On a day-to-day basis, the airline pilot is mainly concerned with flying the aircraft and dealing with flight telecommunications, navigation and mechanical monitoring procedures. The pilot shares the safety and emergency rescue operations with the cabin crews (flight attendants).
The flight captain manages the crew and takes all necessary decisions with his crew from preparing the flight through to its completion with flight safety and security a constant top priority. He takes responsibility for the mission through delegation of authority from the CEO. The co-pilot or first officer is second-ranking in the hierarchical structure of the crew. His qualifications allow him to assume the same functions as the flight captain, i.e., flying the aircraft along with the flight navigation, telecommunications and mechanical monitoring procedures. On long flights, the crew may comprise more than one first officer.
Pilots come from a variety of backgrounds (ENAC (French Civil Aeronautics Academy), former military pilots, Air France junior pilot programme, etc.). Their training comprises two main sections, an initial training programme and type qualification training periods. After this, continuous vocational training (or maintaining of skills) aims to guarantee an optimal level of professional performance. A pilot’s initial training leads to the award of a “airline pilot” certificate validating a set of skills ranging from meteorology to human factors, via flight navigation, aerodynamics, regulations, air traffic law, aeronautical English and mechanics. - The type qualification training periods (Airbus or Boeing) are made up of a theoretical training phase followed by simulator training. These sessions are completed by a practical adaptation period allowing new pilots to perform their first commercial flights under the aegis of an instructor pilot. Throughout their career, pilots systematically undergo simulator retraining days/sessions and have several annual controls:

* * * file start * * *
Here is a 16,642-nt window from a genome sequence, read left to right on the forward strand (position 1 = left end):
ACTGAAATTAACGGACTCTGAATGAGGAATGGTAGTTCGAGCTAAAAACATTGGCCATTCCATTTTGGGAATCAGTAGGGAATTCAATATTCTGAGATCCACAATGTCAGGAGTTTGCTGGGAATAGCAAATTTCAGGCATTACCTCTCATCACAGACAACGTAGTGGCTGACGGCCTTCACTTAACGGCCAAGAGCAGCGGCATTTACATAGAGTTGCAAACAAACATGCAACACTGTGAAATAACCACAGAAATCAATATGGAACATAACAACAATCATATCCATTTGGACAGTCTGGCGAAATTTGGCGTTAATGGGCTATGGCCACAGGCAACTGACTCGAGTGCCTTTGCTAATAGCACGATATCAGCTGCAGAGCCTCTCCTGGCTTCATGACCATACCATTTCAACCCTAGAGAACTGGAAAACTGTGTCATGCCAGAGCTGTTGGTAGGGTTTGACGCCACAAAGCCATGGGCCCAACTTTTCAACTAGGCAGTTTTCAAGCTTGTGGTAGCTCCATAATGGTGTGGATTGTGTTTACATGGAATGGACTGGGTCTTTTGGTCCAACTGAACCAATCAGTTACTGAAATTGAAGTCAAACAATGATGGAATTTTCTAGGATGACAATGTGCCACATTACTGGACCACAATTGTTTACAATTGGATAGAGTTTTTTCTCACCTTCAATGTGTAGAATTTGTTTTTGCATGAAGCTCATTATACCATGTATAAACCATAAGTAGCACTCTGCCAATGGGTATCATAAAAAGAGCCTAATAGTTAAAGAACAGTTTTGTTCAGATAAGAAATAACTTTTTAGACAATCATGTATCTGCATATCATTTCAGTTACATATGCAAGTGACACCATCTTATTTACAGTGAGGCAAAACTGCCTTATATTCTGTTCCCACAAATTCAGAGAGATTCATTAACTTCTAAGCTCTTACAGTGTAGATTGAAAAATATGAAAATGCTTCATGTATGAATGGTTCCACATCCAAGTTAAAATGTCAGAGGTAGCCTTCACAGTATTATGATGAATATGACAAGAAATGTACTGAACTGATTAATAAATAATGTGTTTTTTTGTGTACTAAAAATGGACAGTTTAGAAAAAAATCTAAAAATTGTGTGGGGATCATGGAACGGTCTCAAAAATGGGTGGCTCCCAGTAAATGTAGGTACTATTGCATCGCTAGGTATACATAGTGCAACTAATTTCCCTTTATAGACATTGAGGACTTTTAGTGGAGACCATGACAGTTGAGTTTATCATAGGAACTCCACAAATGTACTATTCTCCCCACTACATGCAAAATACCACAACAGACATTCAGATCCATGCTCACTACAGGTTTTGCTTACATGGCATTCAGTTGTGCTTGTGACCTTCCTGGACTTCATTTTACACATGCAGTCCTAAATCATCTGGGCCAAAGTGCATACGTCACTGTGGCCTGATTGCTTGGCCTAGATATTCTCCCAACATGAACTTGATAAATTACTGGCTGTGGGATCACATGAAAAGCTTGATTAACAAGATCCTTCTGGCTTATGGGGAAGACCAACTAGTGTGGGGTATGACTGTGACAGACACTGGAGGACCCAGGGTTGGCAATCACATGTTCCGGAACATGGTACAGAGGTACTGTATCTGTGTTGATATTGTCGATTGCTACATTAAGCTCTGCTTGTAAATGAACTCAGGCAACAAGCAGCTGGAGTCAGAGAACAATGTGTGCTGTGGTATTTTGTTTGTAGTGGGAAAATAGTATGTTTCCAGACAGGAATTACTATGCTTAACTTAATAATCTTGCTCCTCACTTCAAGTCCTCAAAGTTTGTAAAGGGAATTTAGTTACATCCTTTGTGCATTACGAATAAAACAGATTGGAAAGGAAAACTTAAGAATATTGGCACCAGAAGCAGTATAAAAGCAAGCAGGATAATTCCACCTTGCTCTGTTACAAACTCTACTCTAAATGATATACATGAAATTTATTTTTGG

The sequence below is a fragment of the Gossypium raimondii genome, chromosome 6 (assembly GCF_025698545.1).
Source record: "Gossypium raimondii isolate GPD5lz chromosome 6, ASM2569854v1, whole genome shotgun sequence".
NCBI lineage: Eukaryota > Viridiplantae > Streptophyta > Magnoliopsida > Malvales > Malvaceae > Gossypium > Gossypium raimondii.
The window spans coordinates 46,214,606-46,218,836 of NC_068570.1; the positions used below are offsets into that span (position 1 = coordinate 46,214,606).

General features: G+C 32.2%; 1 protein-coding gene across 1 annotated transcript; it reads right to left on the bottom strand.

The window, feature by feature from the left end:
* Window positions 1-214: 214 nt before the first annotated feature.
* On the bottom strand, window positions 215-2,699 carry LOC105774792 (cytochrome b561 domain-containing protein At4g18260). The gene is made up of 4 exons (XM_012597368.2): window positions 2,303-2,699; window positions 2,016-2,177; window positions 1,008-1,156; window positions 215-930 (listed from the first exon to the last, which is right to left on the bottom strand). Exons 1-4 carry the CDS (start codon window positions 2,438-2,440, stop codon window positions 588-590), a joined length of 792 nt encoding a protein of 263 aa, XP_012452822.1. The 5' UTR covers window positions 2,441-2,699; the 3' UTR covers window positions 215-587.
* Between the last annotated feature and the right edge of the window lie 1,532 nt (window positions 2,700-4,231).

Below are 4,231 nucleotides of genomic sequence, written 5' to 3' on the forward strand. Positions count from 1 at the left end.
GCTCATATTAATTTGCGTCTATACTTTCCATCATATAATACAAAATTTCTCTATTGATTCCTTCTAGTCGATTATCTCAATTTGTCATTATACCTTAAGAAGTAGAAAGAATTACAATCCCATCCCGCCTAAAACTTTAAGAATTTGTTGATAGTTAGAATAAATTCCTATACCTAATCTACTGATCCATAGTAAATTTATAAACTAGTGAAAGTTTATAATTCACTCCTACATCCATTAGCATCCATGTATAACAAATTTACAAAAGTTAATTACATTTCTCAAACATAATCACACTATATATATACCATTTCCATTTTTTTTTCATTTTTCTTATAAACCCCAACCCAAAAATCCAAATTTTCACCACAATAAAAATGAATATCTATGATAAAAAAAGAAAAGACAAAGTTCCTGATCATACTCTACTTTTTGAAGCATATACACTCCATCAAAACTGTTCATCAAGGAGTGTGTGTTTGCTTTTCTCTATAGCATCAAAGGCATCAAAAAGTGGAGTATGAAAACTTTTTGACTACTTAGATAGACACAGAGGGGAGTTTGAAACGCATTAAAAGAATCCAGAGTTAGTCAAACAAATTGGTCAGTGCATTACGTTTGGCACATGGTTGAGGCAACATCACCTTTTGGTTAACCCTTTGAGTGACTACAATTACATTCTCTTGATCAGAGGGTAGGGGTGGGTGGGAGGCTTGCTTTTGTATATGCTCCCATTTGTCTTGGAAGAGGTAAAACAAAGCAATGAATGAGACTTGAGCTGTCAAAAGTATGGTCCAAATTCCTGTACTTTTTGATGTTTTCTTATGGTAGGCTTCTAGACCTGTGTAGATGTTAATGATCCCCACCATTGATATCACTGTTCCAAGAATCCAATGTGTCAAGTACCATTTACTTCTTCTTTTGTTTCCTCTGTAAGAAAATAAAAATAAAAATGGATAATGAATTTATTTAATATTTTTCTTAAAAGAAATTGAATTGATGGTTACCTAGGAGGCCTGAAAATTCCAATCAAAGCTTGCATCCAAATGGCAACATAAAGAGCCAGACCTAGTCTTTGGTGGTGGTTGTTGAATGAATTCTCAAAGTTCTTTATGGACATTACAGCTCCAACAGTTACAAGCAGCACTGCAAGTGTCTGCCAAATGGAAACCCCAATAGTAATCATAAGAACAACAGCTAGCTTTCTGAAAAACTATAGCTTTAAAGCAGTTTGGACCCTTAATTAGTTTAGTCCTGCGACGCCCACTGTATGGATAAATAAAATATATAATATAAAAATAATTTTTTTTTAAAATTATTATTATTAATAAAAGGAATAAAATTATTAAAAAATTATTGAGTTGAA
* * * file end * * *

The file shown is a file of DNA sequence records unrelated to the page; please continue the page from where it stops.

A young pilot joins Air France as first officer on a medium-haul flight route, piloting aircraft in the Airbus A320 family. After spending on average four years as first officer, depending on his personal choices and the airline’s requirements, he can proceed to a long-haul aircraft, the Airbus A330/340, Boeing B747-400, Boeing B777 or Airbus A380.Throughout his career, the first officer confirms his experience and knowledge of the airline and the air transport sector, allowing him to become flight captain, on average following ten year’s experience as first officer. The transition to flight captain generally takes place on a medium-haul aircraft. The pilot, at any time in his career, can choose to improve his skills in complementary flight areas such as technical follow-up, flight safety, instruction and management.